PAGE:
(the blogger expresses gratitude to Kalaangan –the Konkani Heritage Centre in Mangalore for access to books)  

Stumbling onto vintage Ranjit Lal …and ensconcing into little worlds…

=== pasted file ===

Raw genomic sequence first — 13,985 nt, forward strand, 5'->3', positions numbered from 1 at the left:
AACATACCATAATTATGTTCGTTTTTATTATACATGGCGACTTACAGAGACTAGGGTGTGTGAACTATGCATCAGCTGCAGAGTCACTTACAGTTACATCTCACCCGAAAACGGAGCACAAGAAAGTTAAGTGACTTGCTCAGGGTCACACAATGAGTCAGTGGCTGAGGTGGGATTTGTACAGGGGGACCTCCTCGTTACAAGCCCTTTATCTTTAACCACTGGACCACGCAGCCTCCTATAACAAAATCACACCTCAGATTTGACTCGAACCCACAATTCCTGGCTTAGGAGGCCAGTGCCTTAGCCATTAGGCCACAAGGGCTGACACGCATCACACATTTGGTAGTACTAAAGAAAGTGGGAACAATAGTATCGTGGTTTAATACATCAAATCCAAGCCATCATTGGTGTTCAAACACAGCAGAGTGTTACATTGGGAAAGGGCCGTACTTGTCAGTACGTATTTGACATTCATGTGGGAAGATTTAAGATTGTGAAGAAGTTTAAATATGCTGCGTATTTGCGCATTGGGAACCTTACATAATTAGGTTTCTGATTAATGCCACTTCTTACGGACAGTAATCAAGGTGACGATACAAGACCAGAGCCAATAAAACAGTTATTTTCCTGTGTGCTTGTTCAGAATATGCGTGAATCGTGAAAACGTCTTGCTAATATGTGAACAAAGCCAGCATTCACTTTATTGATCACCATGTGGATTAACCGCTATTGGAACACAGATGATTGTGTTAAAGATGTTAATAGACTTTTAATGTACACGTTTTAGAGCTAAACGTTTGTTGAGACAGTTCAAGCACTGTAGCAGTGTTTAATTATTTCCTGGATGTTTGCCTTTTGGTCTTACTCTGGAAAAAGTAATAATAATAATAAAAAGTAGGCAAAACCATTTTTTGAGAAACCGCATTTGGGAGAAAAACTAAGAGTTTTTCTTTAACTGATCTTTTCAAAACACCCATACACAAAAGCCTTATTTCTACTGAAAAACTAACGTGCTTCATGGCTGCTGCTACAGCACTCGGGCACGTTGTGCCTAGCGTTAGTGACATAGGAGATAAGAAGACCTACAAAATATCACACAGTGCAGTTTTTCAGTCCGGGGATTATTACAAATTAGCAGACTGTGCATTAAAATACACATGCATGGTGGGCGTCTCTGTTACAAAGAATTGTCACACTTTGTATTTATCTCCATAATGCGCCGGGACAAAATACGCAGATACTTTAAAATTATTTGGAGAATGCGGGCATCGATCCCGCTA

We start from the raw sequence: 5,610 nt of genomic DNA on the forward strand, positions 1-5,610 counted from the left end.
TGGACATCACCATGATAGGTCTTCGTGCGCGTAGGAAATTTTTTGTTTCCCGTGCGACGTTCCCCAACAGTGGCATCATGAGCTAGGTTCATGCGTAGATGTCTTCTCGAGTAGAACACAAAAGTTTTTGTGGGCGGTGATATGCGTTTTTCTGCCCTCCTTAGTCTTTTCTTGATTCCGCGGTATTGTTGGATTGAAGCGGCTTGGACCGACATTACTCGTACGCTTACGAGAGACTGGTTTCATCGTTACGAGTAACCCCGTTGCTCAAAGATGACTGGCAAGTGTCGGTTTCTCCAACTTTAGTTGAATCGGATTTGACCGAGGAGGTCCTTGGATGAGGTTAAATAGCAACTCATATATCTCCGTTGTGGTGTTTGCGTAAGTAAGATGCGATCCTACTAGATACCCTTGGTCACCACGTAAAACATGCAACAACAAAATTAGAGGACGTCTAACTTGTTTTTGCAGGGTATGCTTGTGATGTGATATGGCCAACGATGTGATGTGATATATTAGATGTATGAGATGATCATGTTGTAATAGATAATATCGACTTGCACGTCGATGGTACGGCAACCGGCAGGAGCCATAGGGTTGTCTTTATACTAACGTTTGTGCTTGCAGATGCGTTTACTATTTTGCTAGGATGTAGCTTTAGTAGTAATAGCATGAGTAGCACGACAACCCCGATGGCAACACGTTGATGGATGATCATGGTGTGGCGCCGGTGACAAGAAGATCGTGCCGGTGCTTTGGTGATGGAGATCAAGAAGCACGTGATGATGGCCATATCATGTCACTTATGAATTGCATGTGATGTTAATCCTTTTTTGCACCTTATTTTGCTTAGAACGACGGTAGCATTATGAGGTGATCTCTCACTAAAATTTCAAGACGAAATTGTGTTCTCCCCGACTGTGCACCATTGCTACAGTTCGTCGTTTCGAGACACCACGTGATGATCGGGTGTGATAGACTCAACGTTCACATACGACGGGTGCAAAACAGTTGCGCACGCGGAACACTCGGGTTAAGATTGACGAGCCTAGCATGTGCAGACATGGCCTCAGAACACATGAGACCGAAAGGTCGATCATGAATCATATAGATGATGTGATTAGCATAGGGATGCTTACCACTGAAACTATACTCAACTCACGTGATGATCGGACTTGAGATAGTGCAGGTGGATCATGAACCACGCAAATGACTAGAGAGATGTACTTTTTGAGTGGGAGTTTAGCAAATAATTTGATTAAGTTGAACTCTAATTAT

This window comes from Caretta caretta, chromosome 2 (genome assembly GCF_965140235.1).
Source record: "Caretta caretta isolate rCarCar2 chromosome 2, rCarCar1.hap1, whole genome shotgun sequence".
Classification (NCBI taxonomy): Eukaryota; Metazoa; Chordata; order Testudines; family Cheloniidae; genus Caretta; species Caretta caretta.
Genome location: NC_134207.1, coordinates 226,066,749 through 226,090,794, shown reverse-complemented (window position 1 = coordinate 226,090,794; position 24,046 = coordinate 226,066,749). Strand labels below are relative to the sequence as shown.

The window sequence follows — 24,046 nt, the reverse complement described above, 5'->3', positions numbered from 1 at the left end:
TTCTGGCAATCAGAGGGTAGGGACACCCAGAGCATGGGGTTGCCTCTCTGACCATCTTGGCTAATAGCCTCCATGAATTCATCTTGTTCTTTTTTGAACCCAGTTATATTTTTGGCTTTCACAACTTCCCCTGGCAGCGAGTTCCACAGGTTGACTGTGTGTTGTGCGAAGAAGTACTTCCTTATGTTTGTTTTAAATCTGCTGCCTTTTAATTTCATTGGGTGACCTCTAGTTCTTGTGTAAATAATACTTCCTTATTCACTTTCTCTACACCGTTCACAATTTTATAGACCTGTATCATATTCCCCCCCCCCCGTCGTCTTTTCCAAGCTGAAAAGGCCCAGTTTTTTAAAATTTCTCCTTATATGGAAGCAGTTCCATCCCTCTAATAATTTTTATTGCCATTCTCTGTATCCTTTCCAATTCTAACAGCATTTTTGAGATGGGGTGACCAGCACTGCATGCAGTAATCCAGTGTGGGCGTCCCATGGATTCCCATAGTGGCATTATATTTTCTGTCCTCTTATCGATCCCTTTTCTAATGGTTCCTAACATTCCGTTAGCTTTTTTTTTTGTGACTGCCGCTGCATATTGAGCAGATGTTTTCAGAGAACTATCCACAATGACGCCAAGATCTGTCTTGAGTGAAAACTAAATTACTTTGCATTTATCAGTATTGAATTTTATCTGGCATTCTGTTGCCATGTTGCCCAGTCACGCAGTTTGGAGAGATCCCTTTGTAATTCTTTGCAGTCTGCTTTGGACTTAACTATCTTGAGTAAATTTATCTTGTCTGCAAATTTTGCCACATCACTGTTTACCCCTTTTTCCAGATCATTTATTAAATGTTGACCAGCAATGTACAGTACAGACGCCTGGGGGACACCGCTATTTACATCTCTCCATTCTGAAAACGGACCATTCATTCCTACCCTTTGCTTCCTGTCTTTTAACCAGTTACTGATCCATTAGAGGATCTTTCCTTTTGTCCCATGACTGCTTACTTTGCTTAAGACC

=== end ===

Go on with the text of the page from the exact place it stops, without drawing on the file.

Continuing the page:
It was fortuitous to stumble upon Ranjit Lal’s Wild City -Nature Wonders Next Door (published in 2008) at Sunday second book mart, Daryaganj for 50R.  It couldn’t have got better than this, ofcourse it took me about six hours of siphoning through books and pensive bargaining on a tight budget. Ranjit Lal undoubtedly is a charming writer and a keen observer particularly of nature. Not a single line is disappointing, but I need point here that though Mr. Lal is critical, and rightly so, of anthropomorphic references he himself falls into it by sometimes referring male and female species as husband and wife, probably in jest but more than few times makes it extremely irritating. This ofcourse in no way dilute the fact that he is one of the most endearing contemporary writers, his heightened awareness and nuanced expressions laced in humour is always a pleasure to read, indeed it is difficult to keep the book down once you start. This book is precious and strongly recommended. I am a keen observer of insects, ants and spiders topping the list. It is an experience to watch the spider weave its web, always difficult to put these amazing feats in writing. Ranjit Lal does it with much dexterity, almost matching the “forgotten son of genius” (Dickenson)!!